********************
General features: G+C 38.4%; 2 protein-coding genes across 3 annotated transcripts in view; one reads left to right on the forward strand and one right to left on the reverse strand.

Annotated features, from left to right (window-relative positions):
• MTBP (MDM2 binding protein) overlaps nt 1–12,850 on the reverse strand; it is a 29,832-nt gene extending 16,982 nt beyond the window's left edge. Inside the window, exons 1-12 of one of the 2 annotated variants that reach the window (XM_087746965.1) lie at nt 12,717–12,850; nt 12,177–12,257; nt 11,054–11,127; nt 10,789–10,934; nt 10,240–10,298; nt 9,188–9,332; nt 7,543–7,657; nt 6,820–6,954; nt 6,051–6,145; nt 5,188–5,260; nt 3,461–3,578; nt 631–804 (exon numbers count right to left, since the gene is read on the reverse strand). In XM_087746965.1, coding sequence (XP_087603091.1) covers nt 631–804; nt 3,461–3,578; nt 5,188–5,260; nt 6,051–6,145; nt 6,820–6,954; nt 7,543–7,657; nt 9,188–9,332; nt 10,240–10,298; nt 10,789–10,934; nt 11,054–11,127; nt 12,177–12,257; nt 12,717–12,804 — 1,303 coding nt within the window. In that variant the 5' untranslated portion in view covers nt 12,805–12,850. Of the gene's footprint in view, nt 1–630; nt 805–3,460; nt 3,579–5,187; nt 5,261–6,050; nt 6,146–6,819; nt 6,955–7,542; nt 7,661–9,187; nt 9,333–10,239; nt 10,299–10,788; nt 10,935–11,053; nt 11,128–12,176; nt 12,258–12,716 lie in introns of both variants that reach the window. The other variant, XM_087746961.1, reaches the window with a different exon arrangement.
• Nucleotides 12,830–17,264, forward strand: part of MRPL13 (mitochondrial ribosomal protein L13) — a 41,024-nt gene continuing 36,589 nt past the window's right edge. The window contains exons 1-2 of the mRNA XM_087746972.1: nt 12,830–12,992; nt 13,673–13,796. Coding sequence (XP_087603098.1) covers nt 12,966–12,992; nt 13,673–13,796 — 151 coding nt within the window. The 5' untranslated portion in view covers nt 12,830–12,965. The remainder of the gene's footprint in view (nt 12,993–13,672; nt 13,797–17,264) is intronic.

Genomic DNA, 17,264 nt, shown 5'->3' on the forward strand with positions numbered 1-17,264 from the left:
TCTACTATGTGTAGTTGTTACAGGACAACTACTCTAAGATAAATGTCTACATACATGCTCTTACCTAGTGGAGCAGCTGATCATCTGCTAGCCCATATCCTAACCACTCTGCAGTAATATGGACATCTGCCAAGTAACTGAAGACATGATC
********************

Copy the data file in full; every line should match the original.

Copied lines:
General features: G+C 38.4%; 2 protein-coding genes across 3 annotated transcripts in view; one reads left to right on the forward strand and one right to left on the reverse strand.

Annotated features, from left to right (window-relative positions):
• MTBP (MDM2 binding protein) overlaps nt 1–12,850 on the reverse strand; it is a 29,832-nt gene extending 16,982 nt beyond the window's left edge. Inside the window, exons 1-12 of one of the 2 annotated variants that reach the window (XM_087746965.1) lie at nt 12,717–12,850; nt 12,177–12,257; nt 11,054–11,127; nt 10,789–10,934; nt 10,240–10,298; nt 9,188–9,332; nt 7,543–7,657; nt 6,820–6,954; nt 6,051–6,145; nt 5,188–5,260; nt 3,461–3,578; nt 631–804 (exon numbers count right to left, since the gene is read on the reverse strand). In XM_087746965.1, coding sequence (XP_087603091.1) covers nt 631–804; nt 3,461–3,578; nt 5,188–5,260; nt 6,051–6,145; nt 6,820–6,954; nt 7,543–7,657; nt 9,188–9,332; nt 10,240–10,298; nt 10,789–10,934; nt 11,054–11,127; nt 12,177–12,257; nt 12,717–12,804 — 1,303 coding nt within the window. In that variant the 5' untranslated portion in view covers nt 12,805–12,850. Of the gene's footprint in view, nt 1–630; nt 805–3,460; nt 3,579–5,187; nt 5,261–6,050; nt 6,146–6,819; nt 6,955–7,542; nt 7,661–9,187; nt 9,333–10,239; nt 10,299–10,788; nt 10,935–11,053; nt 11,128–12,176; nt 12,258–12,716 lie in introns of both variants that reach the window. The other variant, XM_087746961.1, reaches the window with a different exon arrangement.
• Nucleotides 12,830–17,264, forward strand: part of MRPL13 (mitochondrial ribosomal protein L13) — a 41,024-nt gene continuing 36,589 nt past the window's right edge. The window contains exons 1-2 of the mRNA XM_087746972.1: nt 12,830–12,992; nt 13,673–13,796. Coding sequence (XP_087603098.1) covers nt 12,966–12,992; nt 13,673–13,796 — 151 coding nt within the window. The 5' untranslated portion in view covers nt 12,830–12,965. The remainder of the gene's footprint in view (nt 12,993–13,672; nt 13,797–17,264) is intronic.

Genomic DNA, 17,264 nt, shown 5'->3' on the forward strand with positions numbered 1-17,264 from the left:
TCTACTATGTGTAGTTGTTACAGGACAACTACTCTAAGATAAATGTCTACATACATGCTCTTACCTAGTGGAGCAGCTGATCATCTGCTAGCCCATATCCTAACCACTCTGCAGTAATATGGACATCTGCCAAGTAACTGAAGACATGATC